Now, there are some films that make our list that don’t actually have any release date in the US at all.

Not all of our readers are from the US. In fact, many of our readers are in Germany, Ukraine, Russia, France, Australia, India, Brazil, China, Belgium, England, and Japan. So, in the event that there is no US release listed, we will list the release date for the country that most of our readers come from.

For example, if Pulp Fiction had no US release date, we would have had dates from South Korea, Japan, Slovakia, Canada, UK, Norway, France, Denmark, Ireland, Italy, Germany and many others to choose from. Because the majority of our foreign readers come from Germany, we would list that release date instead of the others (November 3, 1994).

Things like language, subtitles, country of origin, subject, and behind-the-scenes scandals do not affect whether or not it is eligible for the top 20. It’s completely based on date and the opinion of either me or Cat – depending on who’s writing the article that month.

I hope this information has cleared up our thought process when building the master list for our Top 20.

Tuesday, February 12, 2019

Black Mirror: Bandersnatch (2018)

Movie Name/Year: Black Mirror: Bandersnatch (2018)
Tagline: None
Genre: Drama, Sci-Fi, Mystery
Length: Between 40 mins and 90 mins approx.
Rating: TV-MA
Production Companies: House Of Tomorrow, Netflix
Producer: Charlie Brooker, Annabel Jones, Mark Kinsella, Marshall Leviten, Russell McLean
Director: David Slade
Writer: Charlie Brooker
Actors: Fionn Whitehead, Craig Parkinson, Alice Lowe, Asim Chaudhry, Will Poulter, Tallulah Haddon, Catriona Knox, Paul Bradley, Jonathan Aris, A.J. Houghton, Fleur Keith, Laura Evelyn, Alan Asaad, Suzanne Burden, Jeff Minter

Blurb from Netflix: In 1984, a young programmer begins to question reality as he adapts a dark fantasy novel into a video game. A mind-bending tale with multiple endings.

Selina’s Point of View:
We opted not to roll today in order to give this interactive entertainment experience a shot.

Now, although this is my first exposure to Black Mirror (2011-), this is not my first time watching an interactive movie. Two years ago, Markiplier posted an interactive experience called A Date with Markiplier (2017). Just like Bandersnatch, it featured several different endings.

Because of that history, I knew what to expect with this film. I still think it’s revolutionary.

Now, choose your own adventure books don’t get a lot of love. I read them when I was a kid, but they don’t tend to have a lasting appeal. In movie form, however, I think there’s a lot more room for success… even though it does mean a ton of extra work.

I watched through the story several times and got about five different endings. Some were better than others, but I don’t want to go into it because I don’t want to spoil anything. My favorite ending was definitely the final one I got.

The choices start off as pretty mundane. What cereal will you eat for breakfast? What music will you listen to on the bus? Things quickly turn more life-altering, though.

I think the entire thing was done incredibly well. I’ve heard of how creepy Black Mirror can get, and I think this movie probably fits right in, but I’ll have to watch the show to be sure.

Cat’s Point of View:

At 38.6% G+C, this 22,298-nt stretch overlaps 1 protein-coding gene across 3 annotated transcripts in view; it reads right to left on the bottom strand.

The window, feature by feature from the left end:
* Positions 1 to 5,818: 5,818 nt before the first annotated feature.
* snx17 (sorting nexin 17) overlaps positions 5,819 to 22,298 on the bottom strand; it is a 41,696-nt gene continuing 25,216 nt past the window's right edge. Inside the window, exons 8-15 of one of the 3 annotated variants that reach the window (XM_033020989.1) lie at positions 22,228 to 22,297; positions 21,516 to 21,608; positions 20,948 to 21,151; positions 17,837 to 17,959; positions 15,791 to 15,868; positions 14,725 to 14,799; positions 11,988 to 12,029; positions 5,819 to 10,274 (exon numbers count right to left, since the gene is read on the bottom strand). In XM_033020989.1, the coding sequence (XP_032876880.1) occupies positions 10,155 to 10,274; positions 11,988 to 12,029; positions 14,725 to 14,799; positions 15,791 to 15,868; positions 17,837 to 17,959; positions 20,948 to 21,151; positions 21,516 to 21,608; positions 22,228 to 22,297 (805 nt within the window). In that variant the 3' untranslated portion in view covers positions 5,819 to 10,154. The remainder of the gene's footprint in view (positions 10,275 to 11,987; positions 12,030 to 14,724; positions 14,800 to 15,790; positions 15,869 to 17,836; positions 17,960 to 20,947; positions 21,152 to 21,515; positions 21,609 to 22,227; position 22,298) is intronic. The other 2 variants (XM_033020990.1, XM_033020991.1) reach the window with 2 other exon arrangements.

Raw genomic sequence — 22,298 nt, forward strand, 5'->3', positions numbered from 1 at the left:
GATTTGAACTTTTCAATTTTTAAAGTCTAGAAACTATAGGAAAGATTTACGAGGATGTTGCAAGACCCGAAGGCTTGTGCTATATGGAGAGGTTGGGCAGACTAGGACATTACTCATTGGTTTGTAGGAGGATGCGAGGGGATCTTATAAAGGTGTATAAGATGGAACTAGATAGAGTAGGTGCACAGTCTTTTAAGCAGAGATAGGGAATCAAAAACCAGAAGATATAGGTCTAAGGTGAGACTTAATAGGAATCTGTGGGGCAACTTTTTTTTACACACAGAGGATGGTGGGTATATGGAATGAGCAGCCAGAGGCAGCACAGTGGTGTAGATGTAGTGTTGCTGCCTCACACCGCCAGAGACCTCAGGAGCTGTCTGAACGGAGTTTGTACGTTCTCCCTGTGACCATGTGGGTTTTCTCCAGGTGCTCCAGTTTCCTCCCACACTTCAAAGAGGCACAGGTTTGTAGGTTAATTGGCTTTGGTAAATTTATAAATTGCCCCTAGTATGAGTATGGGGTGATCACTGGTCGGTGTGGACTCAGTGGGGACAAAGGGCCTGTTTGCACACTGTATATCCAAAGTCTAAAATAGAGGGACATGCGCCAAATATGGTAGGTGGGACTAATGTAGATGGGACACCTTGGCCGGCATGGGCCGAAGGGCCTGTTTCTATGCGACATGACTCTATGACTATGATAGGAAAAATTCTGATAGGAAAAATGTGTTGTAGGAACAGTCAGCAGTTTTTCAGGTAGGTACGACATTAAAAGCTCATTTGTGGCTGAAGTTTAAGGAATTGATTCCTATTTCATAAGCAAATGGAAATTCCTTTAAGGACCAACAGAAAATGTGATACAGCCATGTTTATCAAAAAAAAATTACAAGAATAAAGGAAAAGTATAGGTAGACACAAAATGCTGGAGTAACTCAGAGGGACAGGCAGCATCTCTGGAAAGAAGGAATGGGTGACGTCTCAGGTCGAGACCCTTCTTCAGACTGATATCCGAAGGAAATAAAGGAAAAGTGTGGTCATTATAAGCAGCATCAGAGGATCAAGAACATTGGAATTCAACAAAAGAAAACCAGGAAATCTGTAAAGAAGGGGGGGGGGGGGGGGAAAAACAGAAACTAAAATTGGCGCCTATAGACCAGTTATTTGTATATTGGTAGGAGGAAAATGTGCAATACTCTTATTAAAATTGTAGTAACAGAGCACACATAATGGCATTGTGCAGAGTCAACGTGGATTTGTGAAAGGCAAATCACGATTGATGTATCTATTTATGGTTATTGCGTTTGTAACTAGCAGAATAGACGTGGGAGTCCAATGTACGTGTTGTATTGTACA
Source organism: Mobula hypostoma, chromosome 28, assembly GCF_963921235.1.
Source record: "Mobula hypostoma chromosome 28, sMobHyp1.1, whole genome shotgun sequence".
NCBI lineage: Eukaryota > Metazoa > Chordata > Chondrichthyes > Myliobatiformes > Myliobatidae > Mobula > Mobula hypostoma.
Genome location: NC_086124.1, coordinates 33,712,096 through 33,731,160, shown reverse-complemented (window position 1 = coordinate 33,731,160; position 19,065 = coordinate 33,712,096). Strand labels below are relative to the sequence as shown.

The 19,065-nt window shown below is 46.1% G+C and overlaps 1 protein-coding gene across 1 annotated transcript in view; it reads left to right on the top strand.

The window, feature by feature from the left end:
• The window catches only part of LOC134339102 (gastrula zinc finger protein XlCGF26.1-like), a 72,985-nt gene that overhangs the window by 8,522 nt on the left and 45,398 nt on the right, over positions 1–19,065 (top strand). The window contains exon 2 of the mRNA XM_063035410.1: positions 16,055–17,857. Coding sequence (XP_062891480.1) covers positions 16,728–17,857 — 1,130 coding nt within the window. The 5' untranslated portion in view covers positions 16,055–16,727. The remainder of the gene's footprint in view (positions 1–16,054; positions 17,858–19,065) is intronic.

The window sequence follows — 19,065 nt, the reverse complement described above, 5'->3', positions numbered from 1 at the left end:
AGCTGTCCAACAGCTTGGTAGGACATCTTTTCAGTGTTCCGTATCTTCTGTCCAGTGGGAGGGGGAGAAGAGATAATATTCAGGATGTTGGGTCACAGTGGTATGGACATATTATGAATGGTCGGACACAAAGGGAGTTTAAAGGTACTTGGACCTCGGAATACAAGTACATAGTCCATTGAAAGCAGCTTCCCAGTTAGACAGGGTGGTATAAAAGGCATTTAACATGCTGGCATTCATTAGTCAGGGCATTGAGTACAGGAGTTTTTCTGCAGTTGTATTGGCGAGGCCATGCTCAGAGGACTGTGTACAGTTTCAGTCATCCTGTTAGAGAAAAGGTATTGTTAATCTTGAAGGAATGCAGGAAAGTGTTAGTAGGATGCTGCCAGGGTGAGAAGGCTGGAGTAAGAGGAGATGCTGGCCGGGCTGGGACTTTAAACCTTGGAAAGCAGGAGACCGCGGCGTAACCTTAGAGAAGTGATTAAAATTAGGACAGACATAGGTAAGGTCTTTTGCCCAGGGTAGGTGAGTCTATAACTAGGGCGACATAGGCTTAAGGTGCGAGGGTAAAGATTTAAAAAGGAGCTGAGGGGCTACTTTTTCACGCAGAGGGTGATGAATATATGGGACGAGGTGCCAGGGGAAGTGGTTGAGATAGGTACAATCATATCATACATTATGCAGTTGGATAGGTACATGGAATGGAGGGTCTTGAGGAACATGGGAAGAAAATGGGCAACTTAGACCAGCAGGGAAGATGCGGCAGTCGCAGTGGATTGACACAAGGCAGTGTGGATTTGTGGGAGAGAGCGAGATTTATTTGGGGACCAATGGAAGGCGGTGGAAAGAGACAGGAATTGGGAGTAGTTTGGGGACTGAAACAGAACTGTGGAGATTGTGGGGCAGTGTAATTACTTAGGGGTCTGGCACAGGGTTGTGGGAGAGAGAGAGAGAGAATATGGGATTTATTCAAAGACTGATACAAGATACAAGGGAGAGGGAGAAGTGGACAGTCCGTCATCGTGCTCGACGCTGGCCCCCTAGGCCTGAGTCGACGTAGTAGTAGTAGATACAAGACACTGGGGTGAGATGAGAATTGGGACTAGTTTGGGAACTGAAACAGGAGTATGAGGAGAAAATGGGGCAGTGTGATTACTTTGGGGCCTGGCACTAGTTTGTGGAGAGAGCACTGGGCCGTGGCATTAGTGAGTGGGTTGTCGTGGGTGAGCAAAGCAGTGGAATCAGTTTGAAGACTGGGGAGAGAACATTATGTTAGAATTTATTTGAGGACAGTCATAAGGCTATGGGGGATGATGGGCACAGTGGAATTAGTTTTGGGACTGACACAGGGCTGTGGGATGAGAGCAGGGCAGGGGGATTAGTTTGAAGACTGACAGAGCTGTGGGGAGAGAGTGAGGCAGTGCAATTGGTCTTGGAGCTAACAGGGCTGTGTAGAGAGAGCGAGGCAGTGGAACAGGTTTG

I have always been a huge fan of Choose Your Own Adventure books. Interactive media, in general, has always been appealing to me – but those books really hit me in the nostalgia feels. I remember checking out the same books over and over again from my school library so that I could explore different paths of the stories.

I have been cheering from the sidelines as Netflix has been introducing programming such as this. Puss in Book: Trapped in an Epic Tale (2017) was the beginning of this new adventure with the streaming giant. My daughter and I enjoyed that experience immensely. There weren’t nearly as many choices in that title as there are in Black Mirror: Bandersnatch, but that’s like comparing balloons to pears. Both are generally oblong, but are totally different. Bandersnatch is certainly a later-generation evolution of the concept.

There are so many tiny nuances within the story regardless the path you take. Just keep in mind that while the official published run-time is about 90 minutes, there are more than 5 hours of footage available between all the story paths. If you are in the mood to explore every rabbit hole this tale dives into, prepare to spend a chunk of time doing so. The thing is – you might not even notice. When one path ends, even more choices appear for you – unless you’ve come to a credit-running ending, of course. Just have no fear of taking a "wrong" turn along the way. You don’t have to do anything convoluted to continue your experience.

Looking through the trivia section on IMDb, I realize that fans of the Black Mirror (2011-) Netflix series will get a good deal more out of this experience. I’m going to have to bump that series up on my to-watch list and then give this movie another watch-through. I don’t feel like I missed anything important for lack of recognition of the plethora of Easter eggs, however. The film's premise and story are clear enough without them. It simply reinforced my desire to watch the anthology series.

This interactive experience was, at times, a bit disturbing due to the choices offered. Everything starts with simple choices to get your feet wet - but don't worry. You'll be taking a plunge into the deep end in short order. The story was a bit on the trippy side, and it gets really meta in a few places. Just keep in mind the TV-MA rating here. It’s a rather dark tale at its core; and the choices the main character has to make can be a bit on the heavy side.

I recognize that this particular story won't be for everyone – but I am pleased with this advancement in the interactive storytelling genre. I can’t wait to see where they go from here with it. 

Rotten Tomatoes Critic Score – None
Rotten Tomatoes Audience Score – None
Metascore – 61/100
Metacritic User Score – 6.9/10
IMDB Score – 7.4/10

Trust the Dice: Selina’s Rating – 5/5
Trust the Dice: Cat’s Rating – 5/5

Movie Trailer: